Two stat lines below from 2012. Which pitcher had the better year?
Pitcher A: 211 IP, 207 H, 28 BB, 207 SO, 3.16 ERA, .255/.278/.411
Pitcher B: 199.1 IP, 149 H, 76 BB, 207 SO, 2.89 ERA, .206/.283/.299
Pretty close, no? You can obviously guess from the headline that one of the pitchers is Cliff Lee, and since you know he walks hitters about as often as it snows in Key West, you know he's Pitcher A. Pitcher B is Gio Gonzalez. Both will start Tuesday night in an interesting slate of pitchers to watch: Lee and Gonzalez are coming off scoreless outings, Tim Lincecum attempts to bounce back from an ugly, seven-walk performance, Josh Beckett starts against the Padres after a so-so first game, and Kris Medlen and Jarrod Parker and their nasty changeups make their second appearances.
With Lee and Gonzalez, I left out one key part of their 2012 numbers: Lee went 6-9 and got booed last season, while Gonzalez went 21-8 and finished third in the Cy Young voting. In terms of WAR, Gonzalez was at 4.9 versus Lee's 4.5 (per Baseball-Reference) and 5.0 versus 4.9 (FanGraphs).
I think the most interesting aspect of their 2012 seasons -- aside from Lee's bizarre win-loss record (the only other pitchers since 1920 to pitch at least 200 innings with an ERA under 3.50 and win six or fewer games were Bob Knepper in 1983 and Joey Hamilton in 1995) -- was the perception that Gonzalez had some sort of breakthrough season after coming over from Oakland. But as this article from Jeff Sullivan points out, the improvement was arguably all about Gonzalez's success against retiring opposing pitchers -- they went 1-for-53 against him with 41 strikeouts and one walk. Those 41 K's were the most against pitchers since Steve Carlton and Nolan Ryan in 1972.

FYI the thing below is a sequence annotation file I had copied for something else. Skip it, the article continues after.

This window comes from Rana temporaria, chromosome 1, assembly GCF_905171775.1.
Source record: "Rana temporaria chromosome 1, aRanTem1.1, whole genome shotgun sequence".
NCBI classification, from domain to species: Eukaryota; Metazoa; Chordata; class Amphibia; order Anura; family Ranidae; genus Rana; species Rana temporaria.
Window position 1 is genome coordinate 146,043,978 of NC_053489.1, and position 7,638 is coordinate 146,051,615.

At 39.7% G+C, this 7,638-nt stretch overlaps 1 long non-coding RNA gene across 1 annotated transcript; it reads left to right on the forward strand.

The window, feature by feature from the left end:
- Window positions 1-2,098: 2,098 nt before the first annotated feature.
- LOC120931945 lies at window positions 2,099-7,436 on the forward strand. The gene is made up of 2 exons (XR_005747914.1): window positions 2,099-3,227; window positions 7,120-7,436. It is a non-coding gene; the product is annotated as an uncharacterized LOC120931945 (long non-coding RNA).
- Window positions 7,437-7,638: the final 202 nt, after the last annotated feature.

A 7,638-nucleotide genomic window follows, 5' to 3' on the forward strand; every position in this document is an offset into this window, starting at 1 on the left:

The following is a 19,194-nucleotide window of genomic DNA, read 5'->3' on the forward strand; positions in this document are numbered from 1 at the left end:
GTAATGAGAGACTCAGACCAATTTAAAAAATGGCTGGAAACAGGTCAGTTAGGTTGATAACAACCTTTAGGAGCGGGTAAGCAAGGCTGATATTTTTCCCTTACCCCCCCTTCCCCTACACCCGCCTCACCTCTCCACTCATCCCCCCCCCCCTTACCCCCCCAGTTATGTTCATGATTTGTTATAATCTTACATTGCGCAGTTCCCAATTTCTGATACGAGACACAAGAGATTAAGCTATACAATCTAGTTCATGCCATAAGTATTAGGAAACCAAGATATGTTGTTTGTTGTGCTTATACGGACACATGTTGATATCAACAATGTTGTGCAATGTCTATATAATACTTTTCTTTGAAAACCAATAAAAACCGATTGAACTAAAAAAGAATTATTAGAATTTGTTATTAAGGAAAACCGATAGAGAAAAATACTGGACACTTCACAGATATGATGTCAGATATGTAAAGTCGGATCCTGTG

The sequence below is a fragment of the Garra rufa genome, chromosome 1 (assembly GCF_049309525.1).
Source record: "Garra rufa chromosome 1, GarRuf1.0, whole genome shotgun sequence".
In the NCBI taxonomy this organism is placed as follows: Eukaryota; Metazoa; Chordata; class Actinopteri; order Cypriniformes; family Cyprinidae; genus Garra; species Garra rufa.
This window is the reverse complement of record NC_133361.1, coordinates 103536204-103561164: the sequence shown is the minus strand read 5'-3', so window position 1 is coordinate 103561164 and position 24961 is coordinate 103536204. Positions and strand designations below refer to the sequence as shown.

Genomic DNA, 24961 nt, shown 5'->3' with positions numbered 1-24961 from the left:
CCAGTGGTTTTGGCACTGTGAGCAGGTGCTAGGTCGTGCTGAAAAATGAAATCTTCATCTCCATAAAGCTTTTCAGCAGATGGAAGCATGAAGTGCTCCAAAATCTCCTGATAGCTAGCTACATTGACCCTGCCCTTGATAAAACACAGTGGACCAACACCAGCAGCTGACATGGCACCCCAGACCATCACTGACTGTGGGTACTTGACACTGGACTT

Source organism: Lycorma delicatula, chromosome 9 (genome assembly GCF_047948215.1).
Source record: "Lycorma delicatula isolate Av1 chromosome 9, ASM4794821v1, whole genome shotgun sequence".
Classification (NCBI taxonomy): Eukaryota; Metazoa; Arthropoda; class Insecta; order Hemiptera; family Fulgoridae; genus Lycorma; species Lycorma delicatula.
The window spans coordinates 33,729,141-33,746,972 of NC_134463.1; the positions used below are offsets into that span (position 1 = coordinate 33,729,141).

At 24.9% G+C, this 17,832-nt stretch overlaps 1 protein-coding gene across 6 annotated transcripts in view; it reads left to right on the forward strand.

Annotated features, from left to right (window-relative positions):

As Jeff writes:
Let’s look at those again if we strip away the plate appearances against opposing pitchers. Adjusted strikeout rates:
Adjusted walk rates:
Gonzalez may also have benefited from some good luck. He allowed just nine home runs, after allowing 17 the year before for the A's (in a tough home run park, mind you). His percentage of home runs allowed on fly balls was 5.8 percent -- the lowest mark of all qualified starters. Now, it's possible that Gonzalez will again be really good at preventing home runs. More likely, he was a little lucky in that regard and will serve up a few more; he can balance that, however, by issuing a few fewer walks.
Gonzalez relies on that beautiful curveball of his; you don't really see many good curveballs these days as it seems more and more pitchers are going to the changeup as their off-speed weapon of choice. Anyway, Gonzalez's curve was nearly unhittable in 2012. In 177 plate appearances ending with a curveball, opposing batters hit .127 with one home run, two doubles, 85 strikeouts and eight walks. Yes, that's what we call a wipeout pitch. (In 2011, batters hit .197 off it with two home runs and 11 doubles.)
But Gonzalez still has to locate his fastball to set up the curve. If he's not locating the fastball, hitters can lay off the curveball.
As for Lee, location is rarely an issue. Over the past three seasons, Lee has walked 88 hitters in 90 starts. He's never going to beat himself. In checking out his heat map from his first start, his game plan is pretty simple: Pound the outside against righties, go inside against lefties:
He did give up 26 home runs last year, so when he makes a mistake, it's in the strike zone.
So which guy is the better Cy Young candidate in 2013? I expect both to be terrific once again. Gonzalez has the better team around him, so while I do think Lee is the slightly better pitcher, Gonzalez is probably going to get better run support and better defensive support. But I'm pretty confident Lee will win more than six games.
Of course, if the Phillies fall out of the race ... those wins could come with another team as Lee's name could be hitting the rumor mill once again. But that's for the future. Tonight, let's enjoy two of the best left-handers in the business.